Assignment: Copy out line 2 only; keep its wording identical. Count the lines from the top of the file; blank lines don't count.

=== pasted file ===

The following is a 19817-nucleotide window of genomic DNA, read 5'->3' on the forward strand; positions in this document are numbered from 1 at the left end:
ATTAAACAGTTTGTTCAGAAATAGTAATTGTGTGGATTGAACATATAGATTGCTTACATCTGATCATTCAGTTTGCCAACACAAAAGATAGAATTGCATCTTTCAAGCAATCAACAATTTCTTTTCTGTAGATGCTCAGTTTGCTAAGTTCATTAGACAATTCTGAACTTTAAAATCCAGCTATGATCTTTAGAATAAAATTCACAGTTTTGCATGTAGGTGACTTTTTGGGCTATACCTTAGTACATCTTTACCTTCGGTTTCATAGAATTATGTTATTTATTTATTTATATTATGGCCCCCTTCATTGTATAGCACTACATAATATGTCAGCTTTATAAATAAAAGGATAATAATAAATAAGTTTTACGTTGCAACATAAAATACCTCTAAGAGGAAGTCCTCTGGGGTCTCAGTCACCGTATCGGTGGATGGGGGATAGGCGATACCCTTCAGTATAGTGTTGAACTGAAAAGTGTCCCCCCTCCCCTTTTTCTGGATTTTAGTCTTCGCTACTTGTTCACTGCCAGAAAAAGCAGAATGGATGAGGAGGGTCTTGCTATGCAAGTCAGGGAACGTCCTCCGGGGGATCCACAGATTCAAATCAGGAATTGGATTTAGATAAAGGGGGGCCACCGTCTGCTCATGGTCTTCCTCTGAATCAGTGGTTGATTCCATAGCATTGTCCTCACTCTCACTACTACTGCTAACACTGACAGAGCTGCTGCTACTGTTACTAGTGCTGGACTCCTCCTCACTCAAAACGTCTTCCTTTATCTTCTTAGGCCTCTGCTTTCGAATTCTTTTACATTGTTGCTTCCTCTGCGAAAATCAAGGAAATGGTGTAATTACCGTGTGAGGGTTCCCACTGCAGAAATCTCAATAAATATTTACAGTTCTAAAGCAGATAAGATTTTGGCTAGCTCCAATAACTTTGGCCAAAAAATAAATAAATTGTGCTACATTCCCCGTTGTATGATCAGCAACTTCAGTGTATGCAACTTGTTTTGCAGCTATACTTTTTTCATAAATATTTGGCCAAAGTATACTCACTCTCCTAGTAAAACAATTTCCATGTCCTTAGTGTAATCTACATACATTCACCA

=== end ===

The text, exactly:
ATTAAACAGTTTGTTCAGAAATAGTAATTGTGTGGATTGAACATATAGATTGCTTACATCTGATCATTCAGTTTGCCAACACAAAAGATAGAATTGCATCTTTCAAGCAATCAACAATTTCTTTTCTGTAGATGCTCAGTTTGCTAAGTTCATTAGACAATTCTGAACTTTAAAATCCAGCTATGATCTTTAGAATAAAATTCACAGTTTTGCATGTAGGTGACTTTTTGGGCTATACCTTAGTACATCTTTACCTTCGGTTTCATAGAATTATGTTATTTATTTATTTATATTATGGCCCCCTTCATTGTATAGCACTACATAATATGTCAGCTTTATAAATAAAAGGATAATAATAAATAAGTTTTACGTTGCAACATAAAATACCTCTAAGAGGAAGTCCTCTGGGGTCTCAGTCACCGTATCGGTGGATGGGGGATAGGCGATACCCTTCAGTATAGTGTTGAACTGAAAAGTGTCCCCCCTCCCCTTTTTCTGGATTTTAGTCTTCGCTACTTGTTCACTGCCAGAAAAAGCAGAATGGATGAGGAGGGTCTTGCTATGCAAGTCAGGGAACGTCCTCCGGGGGATCCACAGATTCAAATCAGGAATTGGATTTAGATAAAGGGGGGCCACCGTCTGCTCATGGTCTTCCTCTGAATCAGTGGTTGATTCCATAGCATTGTCCTCACTCTCACTACTACTGCTAACACTGACAGAGCTGCTGCTACTGTTACTAGTGCTGGACTCCTCCTCACTCAAAACGTCTTCCTTTATCTTCTTAGGCCTCTGCTTTCGAATTCTTTTACATTGTTGCTTCCTCTGCGAAAATCAAGGAAATGGTGTAATTACCGTGTGAGGGTTCCCACTGCAGAAATCTCAATAAATATTTACAGTTCTAAAGCAGATAAGATTTTGGCTAGCTCCAATAACTTTGGCCAAAAAATAAATAAATTGTGCTACATTCCCCGTTGTATGATCAGCAACTTCAGTGTATGCAACTTGTTTTGCAGCTATACTTTTTTCATAAATATTTGGCCAAAGTATACTCACTCTCCTAGTAAAACAATTTCCATGTCCTTAGTGTAATCTACATACATTCACCA